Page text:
Recently I received a question about what would be a good way to do the element wise summation between two encrypted vectors.

I have written before about how to do the secure sum of single values using HElib and using Paillier lib, and also about how to do the secure scalar product between vectors using HElib, but I believe summing vectors is also a common thing to do, so I decided to try a few different ways to do it and compared them.

The first three methods are the same as the ones I mentioned in the inner product using HElib post (i.e., no packing, polynomial packing and subfield packing), and I also tried to do it using Paillier lib.

The source code is available at GitHub.

For all the methods, what is being done is basically initializing two vectors of fixed size (). One contains even numbers, and the other contains odd numbers:

// Array u will have even numbers, and array v will have odd numbers for (int i = 0; i < VEC_SIZE; i++) { u[i] = 2*i; v[i] = 2*i + 1; }

After that, we do three steps which depend on the cryptosystem: encryption, element wise sum and decryption.

## Method 1

The first method uses HElib and encrypts the elements of the vectors individually, so we have one ciphertext for each element.

// Vectors to hold the ciphertexts created from the elements of u and v std::vector<Ctxt> encU(VEC_SIZE, Ctxt(pk)); std::vector<Ctxt> encV(VEC_SIZE, Ctxt(pk)); // Each element is encrypted individually for (int i = 0; i < VEC_SIZE; i++) { Ctxt tempU(pk); pk.Encrypt(tempU, to_ZZX(u[i])); encU[i] = tempU; Ctxt tempV(pk); pk.Encrypt(tempV, to_ZZX(v[i])); encV[i] = tempV; }

The sum and the decryption also work on each vector position independently:

// Sum vectors element wise. The sum is stored in U for (int i = 0; i < VEC_SIZE; i++) { encU[i] += encV[i]; } // Decrypt result for (int i = 0; i < VEC_SIZE; i++) { ZZX element; sk.Decrypt(element, encU[i]); result[i] = conv<long>(element[0]); }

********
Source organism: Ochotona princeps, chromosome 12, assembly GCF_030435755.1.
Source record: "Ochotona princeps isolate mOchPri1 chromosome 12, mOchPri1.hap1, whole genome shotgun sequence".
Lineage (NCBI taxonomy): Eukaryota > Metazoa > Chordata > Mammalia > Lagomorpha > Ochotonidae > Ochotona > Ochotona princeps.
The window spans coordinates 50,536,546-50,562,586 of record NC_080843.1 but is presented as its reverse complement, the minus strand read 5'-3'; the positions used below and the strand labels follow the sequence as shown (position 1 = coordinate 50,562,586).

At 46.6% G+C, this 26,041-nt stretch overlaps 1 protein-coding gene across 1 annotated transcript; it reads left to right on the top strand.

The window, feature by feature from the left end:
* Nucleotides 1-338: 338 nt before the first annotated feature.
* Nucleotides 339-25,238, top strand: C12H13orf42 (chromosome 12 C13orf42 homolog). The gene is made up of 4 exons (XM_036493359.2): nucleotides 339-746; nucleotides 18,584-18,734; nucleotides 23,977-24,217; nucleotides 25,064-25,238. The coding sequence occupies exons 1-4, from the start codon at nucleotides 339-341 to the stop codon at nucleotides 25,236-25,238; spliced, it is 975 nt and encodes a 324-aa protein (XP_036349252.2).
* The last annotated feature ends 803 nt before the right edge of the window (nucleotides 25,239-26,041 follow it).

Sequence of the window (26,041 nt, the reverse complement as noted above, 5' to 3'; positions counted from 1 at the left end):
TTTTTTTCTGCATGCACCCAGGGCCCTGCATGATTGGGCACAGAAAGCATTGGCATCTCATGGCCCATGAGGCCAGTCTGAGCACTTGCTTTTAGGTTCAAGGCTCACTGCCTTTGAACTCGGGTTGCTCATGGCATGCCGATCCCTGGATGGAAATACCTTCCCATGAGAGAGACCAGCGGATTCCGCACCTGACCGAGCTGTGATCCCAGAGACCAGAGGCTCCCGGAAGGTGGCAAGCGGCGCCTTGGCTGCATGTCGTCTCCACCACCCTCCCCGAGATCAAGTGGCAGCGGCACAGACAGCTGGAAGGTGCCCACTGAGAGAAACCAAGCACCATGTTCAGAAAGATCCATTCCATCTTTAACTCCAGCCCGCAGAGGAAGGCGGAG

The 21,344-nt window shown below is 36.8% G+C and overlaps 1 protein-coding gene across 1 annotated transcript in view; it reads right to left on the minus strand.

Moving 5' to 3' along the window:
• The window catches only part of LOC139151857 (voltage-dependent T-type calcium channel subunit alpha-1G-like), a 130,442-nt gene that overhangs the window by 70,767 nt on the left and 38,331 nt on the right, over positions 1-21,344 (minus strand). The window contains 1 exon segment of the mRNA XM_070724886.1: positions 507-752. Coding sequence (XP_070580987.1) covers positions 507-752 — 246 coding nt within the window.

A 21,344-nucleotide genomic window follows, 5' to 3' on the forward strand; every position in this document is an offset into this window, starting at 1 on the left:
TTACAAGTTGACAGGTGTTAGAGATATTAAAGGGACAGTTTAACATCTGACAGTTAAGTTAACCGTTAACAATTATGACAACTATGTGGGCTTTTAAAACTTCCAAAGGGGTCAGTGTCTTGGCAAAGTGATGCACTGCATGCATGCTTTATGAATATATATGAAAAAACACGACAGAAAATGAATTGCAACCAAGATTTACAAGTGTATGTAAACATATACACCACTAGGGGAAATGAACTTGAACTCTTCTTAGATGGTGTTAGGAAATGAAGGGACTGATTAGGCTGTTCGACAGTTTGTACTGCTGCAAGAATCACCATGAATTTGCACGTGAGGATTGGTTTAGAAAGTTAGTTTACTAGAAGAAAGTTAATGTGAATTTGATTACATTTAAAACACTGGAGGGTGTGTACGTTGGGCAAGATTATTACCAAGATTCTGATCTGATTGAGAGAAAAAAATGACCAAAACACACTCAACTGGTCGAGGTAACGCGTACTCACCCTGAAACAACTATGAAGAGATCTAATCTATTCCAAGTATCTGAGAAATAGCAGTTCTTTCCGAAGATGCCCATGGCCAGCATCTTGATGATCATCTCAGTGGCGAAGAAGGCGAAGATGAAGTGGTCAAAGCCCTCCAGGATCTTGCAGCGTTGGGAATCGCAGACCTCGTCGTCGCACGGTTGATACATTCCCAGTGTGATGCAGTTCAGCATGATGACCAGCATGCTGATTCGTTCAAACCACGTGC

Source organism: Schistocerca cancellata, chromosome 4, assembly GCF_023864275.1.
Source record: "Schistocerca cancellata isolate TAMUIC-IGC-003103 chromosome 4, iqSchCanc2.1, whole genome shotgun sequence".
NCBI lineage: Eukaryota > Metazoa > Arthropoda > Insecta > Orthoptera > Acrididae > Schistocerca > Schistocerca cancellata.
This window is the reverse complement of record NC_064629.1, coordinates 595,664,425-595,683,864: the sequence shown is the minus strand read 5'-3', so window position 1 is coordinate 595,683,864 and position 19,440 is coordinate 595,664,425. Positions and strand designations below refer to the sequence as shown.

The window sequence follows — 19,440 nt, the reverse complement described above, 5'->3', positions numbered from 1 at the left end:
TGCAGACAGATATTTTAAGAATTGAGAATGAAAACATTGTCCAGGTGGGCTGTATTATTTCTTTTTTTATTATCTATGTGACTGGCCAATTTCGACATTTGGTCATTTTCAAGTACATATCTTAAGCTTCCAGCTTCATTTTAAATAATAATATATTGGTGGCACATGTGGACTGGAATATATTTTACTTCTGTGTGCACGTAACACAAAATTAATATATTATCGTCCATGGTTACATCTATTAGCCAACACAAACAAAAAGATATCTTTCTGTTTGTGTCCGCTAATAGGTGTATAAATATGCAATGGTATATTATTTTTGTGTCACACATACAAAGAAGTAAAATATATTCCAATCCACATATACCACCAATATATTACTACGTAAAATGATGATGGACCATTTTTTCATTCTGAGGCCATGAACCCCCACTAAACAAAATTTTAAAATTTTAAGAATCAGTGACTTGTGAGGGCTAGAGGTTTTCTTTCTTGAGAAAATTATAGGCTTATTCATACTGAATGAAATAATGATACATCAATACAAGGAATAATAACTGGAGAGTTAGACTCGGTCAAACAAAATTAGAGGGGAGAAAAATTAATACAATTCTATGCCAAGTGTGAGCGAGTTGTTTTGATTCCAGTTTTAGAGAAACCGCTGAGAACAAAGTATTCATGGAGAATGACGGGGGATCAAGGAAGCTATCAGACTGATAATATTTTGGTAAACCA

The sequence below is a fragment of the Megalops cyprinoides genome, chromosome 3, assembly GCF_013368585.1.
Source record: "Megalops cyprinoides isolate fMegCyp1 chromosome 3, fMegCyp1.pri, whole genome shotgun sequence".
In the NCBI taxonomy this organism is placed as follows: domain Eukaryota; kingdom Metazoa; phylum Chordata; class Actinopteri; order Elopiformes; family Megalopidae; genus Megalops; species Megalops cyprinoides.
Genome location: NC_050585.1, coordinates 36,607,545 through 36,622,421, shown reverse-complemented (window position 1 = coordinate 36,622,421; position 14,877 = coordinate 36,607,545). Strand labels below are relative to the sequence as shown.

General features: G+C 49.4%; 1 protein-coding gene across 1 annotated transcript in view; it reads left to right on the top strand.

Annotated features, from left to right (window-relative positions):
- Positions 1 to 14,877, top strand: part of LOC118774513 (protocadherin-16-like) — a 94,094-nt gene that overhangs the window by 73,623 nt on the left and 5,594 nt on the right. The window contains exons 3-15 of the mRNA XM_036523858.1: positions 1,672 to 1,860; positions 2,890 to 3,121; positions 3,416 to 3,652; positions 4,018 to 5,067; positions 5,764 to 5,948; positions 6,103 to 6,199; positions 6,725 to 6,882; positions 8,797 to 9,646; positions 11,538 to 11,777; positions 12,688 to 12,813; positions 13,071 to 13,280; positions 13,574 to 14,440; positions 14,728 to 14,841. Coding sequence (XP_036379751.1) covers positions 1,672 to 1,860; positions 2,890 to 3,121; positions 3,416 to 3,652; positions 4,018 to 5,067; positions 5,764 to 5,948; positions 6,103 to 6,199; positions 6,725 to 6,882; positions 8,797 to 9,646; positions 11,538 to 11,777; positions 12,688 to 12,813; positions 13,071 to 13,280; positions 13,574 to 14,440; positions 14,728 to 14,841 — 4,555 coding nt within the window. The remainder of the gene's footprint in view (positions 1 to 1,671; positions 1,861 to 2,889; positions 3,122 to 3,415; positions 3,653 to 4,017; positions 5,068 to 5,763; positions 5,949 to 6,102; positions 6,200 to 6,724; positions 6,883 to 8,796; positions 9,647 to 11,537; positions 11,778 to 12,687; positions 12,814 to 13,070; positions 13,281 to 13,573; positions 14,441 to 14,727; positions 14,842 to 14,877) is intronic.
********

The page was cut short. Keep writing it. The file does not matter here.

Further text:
## Method 2

For Method 2 and Method 3, we use HElib’s very useful ciphertext packing feature to reduce the number of ciphertexts generated and, consequently, reduce the overall execution time.

The second method uses the polynomial packing, which embeds a vector’s elements in the coefficients of a polynomial:

// ZZX is a class for polynomials from the NTL library, on top of which HElib is built ZZX U, V; // Set the length of the polynomial U(x) and V(x) U.SetLength(VEC_SIZE); V.SetLength(VEC_SIZE); // Set the coefficients of the polynomials U(x) and V(x). for (int i = 0; i < VEC_SIZE; i++) { SetCoeff(U, i, u[i]); SetCoeff(V, i, v[i]); }

The polynomials are then encrypted as just one ciphertext each:

// Ciphertexts that will hold the polynomials encrypted using public key pk Ctxt encU(pk); Ctxt encV(pk); // Encrypt the polynomials into the ciphertexts pk.Encrypt(encU, U); pk.Encrypt(encV, V);

After that, we do the sum and the decryption of the resulting polynomial:

// Multiply the ciphertexts and store the result into encU encU += encV; // Decrypt the multiplied ciphertext into a polynomial using the secret key sk ZZX resultPoly; sk.Decrypt(resultPoly, encU);

The final step for this method is to unpack the polynomial into the original result form (array of integers):

// Assign the values of the polynomial's coefficients to the result vector for (int i = 0; i < VEC_SIZE; i++) { result[i] = conv<long>(resultPoly[i]); }

## Method 3